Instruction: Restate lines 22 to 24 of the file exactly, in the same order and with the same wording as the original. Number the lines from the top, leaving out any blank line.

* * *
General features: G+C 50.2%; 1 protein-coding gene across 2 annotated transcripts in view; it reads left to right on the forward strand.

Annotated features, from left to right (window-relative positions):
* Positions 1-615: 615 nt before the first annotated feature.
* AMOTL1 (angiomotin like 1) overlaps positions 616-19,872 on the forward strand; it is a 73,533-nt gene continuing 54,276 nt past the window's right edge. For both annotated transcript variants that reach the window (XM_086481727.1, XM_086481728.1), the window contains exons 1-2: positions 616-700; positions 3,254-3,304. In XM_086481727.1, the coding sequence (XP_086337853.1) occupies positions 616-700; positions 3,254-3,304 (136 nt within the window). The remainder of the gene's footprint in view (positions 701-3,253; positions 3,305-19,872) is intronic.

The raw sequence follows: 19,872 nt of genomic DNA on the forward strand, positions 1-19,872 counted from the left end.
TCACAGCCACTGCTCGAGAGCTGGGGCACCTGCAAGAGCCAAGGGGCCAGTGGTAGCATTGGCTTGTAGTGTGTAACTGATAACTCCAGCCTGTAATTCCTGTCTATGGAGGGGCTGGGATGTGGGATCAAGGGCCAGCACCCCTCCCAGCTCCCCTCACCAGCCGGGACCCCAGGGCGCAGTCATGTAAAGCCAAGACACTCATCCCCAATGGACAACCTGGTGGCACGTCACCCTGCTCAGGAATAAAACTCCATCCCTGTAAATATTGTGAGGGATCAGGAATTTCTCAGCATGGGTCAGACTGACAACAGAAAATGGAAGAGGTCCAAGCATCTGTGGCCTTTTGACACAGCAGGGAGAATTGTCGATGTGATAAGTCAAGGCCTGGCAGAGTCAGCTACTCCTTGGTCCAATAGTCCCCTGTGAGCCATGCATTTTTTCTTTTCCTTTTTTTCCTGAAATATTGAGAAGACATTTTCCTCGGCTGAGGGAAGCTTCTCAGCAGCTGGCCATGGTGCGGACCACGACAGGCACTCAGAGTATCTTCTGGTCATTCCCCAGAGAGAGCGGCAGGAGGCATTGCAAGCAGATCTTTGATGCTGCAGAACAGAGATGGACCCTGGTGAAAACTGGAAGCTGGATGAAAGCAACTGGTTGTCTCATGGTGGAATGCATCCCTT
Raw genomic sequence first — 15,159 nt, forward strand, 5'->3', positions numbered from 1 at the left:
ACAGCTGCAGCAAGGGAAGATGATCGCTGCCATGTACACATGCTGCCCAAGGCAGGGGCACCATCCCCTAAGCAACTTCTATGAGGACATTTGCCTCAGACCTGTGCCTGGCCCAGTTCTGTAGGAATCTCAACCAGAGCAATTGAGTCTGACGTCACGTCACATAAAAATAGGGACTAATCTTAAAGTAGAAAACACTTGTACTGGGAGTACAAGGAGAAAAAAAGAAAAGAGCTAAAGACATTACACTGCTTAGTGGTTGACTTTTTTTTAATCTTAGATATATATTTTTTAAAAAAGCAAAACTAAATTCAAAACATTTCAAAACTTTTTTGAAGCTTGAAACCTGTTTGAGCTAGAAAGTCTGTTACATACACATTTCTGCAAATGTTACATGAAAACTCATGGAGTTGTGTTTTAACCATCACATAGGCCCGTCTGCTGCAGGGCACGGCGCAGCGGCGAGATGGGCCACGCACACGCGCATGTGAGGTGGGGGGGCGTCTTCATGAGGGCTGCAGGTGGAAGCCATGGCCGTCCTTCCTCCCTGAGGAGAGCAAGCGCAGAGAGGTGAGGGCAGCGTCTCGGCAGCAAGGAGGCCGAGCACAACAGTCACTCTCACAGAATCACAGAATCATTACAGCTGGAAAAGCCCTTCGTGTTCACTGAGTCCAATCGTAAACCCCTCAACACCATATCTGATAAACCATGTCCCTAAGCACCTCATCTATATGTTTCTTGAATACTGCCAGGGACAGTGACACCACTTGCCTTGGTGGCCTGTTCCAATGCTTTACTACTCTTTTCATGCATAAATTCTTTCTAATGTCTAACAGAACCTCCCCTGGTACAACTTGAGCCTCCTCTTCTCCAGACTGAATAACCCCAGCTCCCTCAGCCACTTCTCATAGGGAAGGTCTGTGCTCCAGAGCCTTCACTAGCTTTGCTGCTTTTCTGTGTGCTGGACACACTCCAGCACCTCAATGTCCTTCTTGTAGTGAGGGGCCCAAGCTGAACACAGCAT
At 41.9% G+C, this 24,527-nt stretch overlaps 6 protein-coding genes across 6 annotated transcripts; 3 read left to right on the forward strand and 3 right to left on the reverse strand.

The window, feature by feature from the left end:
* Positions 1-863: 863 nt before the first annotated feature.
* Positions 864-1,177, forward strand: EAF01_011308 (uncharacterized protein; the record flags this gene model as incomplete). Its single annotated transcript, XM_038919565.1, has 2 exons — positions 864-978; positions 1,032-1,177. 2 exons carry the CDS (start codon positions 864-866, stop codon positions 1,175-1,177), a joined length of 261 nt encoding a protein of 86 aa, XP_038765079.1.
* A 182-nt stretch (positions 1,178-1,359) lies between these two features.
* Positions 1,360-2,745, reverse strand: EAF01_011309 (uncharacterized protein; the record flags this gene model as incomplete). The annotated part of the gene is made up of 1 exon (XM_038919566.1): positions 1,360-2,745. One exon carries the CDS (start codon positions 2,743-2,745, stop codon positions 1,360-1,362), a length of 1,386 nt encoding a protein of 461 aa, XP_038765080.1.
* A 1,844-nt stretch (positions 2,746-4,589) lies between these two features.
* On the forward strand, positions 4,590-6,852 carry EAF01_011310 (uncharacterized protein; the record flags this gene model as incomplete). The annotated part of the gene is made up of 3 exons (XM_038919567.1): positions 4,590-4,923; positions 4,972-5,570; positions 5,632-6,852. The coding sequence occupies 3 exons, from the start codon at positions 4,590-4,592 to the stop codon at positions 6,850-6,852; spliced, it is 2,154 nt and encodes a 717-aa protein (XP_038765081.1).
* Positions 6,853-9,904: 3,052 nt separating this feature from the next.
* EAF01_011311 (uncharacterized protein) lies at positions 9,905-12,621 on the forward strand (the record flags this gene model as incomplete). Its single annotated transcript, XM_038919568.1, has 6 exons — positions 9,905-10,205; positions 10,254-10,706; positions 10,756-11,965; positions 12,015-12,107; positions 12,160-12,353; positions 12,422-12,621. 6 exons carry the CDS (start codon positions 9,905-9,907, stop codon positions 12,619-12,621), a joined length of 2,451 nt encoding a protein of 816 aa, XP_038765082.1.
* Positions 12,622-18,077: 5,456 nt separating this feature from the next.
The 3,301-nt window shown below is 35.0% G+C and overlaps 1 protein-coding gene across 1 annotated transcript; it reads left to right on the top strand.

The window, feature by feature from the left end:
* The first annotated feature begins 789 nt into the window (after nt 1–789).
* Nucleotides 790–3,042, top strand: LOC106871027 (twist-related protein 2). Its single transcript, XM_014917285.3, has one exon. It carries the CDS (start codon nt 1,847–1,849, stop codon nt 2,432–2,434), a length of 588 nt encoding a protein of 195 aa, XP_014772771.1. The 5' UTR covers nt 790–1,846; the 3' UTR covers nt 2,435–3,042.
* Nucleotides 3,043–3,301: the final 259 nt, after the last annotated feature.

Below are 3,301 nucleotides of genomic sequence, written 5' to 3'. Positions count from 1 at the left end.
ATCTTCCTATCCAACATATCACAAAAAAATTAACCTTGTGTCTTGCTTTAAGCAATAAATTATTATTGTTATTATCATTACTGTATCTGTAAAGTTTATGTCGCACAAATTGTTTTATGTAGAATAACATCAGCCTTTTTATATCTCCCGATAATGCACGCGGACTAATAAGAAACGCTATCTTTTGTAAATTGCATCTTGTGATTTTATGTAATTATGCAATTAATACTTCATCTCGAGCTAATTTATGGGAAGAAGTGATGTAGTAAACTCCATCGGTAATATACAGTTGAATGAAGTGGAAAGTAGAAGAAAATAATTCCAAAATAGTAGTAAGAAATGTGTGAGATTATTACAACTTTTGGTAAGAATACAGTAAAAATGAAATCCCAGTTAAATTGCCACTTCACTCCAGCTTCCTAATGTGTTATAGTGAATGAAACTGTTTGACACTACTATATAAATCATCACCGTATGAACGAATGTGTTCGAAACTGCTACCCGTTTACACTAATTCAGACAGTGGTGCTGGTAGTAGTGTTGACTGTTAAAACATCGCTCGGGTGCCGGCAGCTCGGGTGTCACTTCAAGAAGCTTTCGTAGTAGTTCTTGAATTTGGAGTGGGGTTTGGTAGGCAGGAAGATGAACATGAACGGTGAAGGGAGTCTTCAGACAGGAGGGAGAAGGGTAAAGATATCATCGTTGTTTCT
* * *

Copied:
* The first annotated feature begins 789 nt into the window (after nt 1–789).
* Nucleotides 790–3,042, top strand: LOC106871027 (twist-related protein 2). Its single transcript, XM_014917285.3, has one exon. It carries the CDS (start codon nt 1,847–1,849, stop codon nt 2,432–2,434), a length of 588 nt encoding a protein of 195 aa, XP_014772771.1. The 5' UTR covers nt 790–1,846; the 3' UTR covers nt 2,435–3,042.
* Nucleotides 3,043–3,301: the final 259 nt, after the last annotated feature.